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World News

Christian Aid backs former PM Gordon Brown who said our failure to provide vaccines to poorer nations was a 'stain on our soul'

by Donna Birrell

The failure of wealthy nations to vaccinate the world is a 'stain on our soul' according to the former Prime Minister Gordon Brown. 

He's been a vocal advocate of the need for countries with plentiful supplies of vaccines to donate them to poorer nations who are struggling to protect their populations from Coronavirus.

The UK, European Union, and the US have received more vaccines doses in the last six weeks than African countries have in the whole of 2021.

The People's Vaccine Alliance has also accused pharmaceutical companies Pfizer and Moderna of refusing to share vaccine technology with poorer countries.

Fionna Smyth is Head of Global Policy and Advocacy at Christian Aid. She tells Premier she agrees with Mr Brown's comments.

“I think that this is an incredibly important issue, particularly at this Christmas time. I think that Gordon Brown has shown really consistent leadership in the statements he's made around vaccine equity. The world's failure to vaccinate the world is a great moral failure. In the UK, everyone has had access to not one, not two, but three vaccines each. Yet, at the same time, 90% of African health workers remain unprotected, with some countries vaccinating less than 1% of their population. 

“I think that this is basically the great structural inequalities of the world writ large, when we see who can and who can't get vaccinated. A ‘stain on our soul’ is such a powerful statement, but one which really lands this Christmas time.”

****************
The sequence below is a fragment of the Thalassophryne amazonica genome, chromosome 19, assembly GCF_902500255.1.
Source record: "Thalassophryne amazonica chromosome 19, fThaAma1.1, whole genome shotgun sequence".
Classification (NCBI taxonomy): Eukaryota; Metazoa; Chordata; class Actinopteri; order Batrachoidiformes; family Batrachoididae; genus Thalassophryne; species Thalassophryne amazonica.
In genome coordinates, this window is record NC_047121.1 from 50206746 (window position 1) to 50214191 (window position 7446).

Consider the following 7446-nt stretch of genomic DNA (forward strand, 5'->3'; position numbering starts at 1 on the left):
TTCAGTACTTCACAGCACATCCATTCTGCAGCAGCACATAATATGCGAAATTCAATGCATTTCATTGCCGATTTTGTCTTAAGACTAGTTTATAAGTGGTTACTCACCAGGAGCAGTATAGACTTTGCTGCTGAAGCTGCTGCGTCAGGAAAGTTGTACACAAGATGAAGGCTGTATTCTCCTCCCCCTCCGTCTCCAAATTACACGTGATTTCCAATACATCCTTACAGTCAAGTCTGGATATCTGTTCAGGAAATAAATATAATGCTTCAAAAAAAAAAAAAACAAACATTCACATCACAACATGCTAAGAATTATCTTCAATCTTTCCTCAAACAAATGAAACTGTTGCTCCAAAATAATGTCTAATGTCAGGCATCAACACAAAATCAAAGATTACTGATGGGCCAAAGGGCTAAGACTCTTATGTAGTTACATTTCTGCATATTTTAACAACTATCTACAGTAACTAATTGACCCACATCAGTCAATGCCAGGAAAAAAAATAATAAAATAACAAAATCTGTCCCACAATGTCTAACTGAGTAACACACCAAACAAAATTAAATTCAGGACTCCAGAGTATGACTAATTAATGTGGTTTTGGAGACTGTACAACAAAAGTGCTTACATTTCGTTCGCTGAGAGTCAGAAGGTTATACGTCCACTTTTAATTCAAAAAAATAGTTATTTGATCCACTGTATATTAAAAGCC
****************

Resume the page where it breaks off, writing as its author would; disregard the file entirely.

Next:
Nearly nine billion Covid vaccine doses have been administered worldwide, but just five nations in Africa are expected to hit the 40 percent goal of vaccination, with the majority of countries on the continent falling far below the 20 percent mark.

Fionna Smyth says 600,000 doses of the Astrazeneca vaccine, which could have been distributed were destroyed after expiring in August. 

“It's absolutely horrible. It’s such a waste when we know that there are people in the developing world that have got no access to vaccines. Not only is it just wrong, it's also really, really counterproductive if we want to actually end this pandemic for good and allow the world to open up and be able to continue.

“It’s a real failure of leadership, people aren't standing up, and even delivering on the promises that they have made. I think that's just really sad and it really shows a lack of respect.”

The World Health Organisation said this week there should be 70% coverage with COVID-19 vaccines in all countries as a global imperative. 

It’s urging all nations to work with ‘considerable urgency’ to optimize the strategic use of the growing vaccine supply. 
 

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